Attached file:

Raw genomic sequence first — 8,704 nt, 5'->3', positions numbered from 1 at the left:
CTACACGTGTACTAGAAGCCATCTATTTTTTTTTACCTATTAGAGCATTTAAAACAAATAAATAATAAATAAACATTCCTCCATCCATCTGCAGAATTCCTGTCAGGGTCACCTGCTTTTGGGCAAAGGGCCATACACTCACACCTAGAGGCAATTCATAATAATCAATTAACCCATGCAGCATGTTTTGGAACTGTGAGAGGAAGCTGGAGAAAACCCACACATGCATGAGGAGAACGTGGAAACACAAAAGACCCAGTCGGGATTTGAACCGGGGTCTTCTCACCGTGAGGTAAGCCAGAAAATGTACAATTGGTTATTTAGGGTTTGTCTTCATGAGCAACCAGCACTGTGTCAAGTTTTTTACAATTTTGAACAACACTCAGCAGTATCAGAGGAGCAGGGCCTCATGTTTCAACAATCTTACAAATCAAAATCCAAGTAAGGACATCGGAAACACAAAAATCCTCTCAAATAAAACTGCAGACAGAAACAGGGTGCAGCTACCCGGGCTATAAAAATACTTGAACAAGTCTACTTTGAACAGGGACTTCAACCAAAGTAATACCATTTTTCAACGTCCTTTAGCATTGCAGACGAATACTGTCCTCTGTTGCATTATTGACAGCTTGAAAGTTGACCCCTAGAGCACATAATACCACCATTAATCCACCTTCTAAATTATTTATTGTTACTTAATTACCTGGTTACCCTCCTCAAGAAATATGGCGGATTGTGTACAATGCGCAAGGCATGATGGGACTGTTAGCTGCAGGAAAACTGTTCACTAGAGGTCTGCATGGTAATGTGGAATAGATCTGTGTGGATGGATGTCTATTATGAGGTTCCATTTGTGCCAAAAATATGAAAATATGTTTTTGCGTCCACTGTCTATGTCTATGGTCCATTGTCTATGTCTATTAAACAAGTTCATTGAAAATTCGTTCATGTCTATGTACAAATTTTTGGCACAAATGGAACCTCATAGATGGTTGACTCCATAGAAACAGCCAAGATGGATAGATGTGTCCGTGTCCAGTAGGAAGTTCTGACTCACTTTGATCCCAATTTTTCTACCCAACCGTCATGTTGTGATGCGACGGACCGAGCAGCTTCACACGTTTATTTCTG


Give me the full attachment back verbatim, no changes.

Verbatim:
Raw genomic sequence first — 8,704 nt, 5'->3', positions numbered from 1 at the left:
CTACACGTGTACTAGAAGCCATCTATTTTTTTTTACCTATTAGAGCATTTAAAACAAATAAATAATAAATAAACATTCCTCCATCCATCTGCAGAATTCCTGTCAGGGTCACCTGCTTTTGGGCAAAGGGCCATACACTCACACCTAGAGGCAATTCATAATAATCAATTAACCCATGCAGCATGTTTTGGAACTGTGAGAGGAAGCTGGAGAAAACCCACACATGCATGAGGAGAACGTGGAAACACAAAAGACCCAGTCGGGATTTGAACCGGGGTCTTCTCACCGTGAGGTAAGCCAGAAAATGTACAATTGGTTATTTAGGGTTTGTCTTCATGAGCAACCAGCACTGTGTCAAGTTTTTTACAATTTTGAACAACACTCAGCAGTATCAGAGGAGCAGGGCCTCATGTTTCAACAATCTTACAAATCAAAATCCAAGTAAGGACATCGGAAACACAAAAATCCTCTCAAATAAAACTGCAGACAGAAACAGGGTGCAGCTACCCGGGCTATAAAAATACTTGAACAAGTCTACTTTGAACAGGGACTTCAACCAAAGTAATACCATTTTTCAACGTCCTTTAGCATTGCAGACGAATACTGTCCTCTGTTGCATTATTGACAGCTTGAAAGTTGACCCCTAGAGCACATAATACCACCATTAATCCACCTTCTAAATTATTTATTGTTACTTAATTACCTGGTTACCCTCCTCAAGAAATATGGCGGATTGTGTACAATGCGCAAGGCATGATGGGACTGTTAGCTGCAGGAAAACTGTTCACTAGAGGTCTGCATGGTAATGTGGAATAGATCTGTGTGGATGGATGTCTATTATGAGGTTCCATTTGTGCCAAAAATATGAAAATATGTTTTTGCGTCCACTGTCTATGTCTATGGTCCATTGTCTATGTCTATTAAACAAGTTCATTGAAAATTCGTTCATGTCTATGTACAAATTTTTGGCACAAATGGAACCTCATAGATGGTTGACTCCATAGAAACAGCCAAGATGGATAGATGTGTCCGTGTCCAGTAGGAAGTTCTGACTCACTTTGATCCCAATTTTTCTACCCAACCGTCATGTTGTGATGCGACGGACCGAGCAGCTTCACACGTTTATTTCTG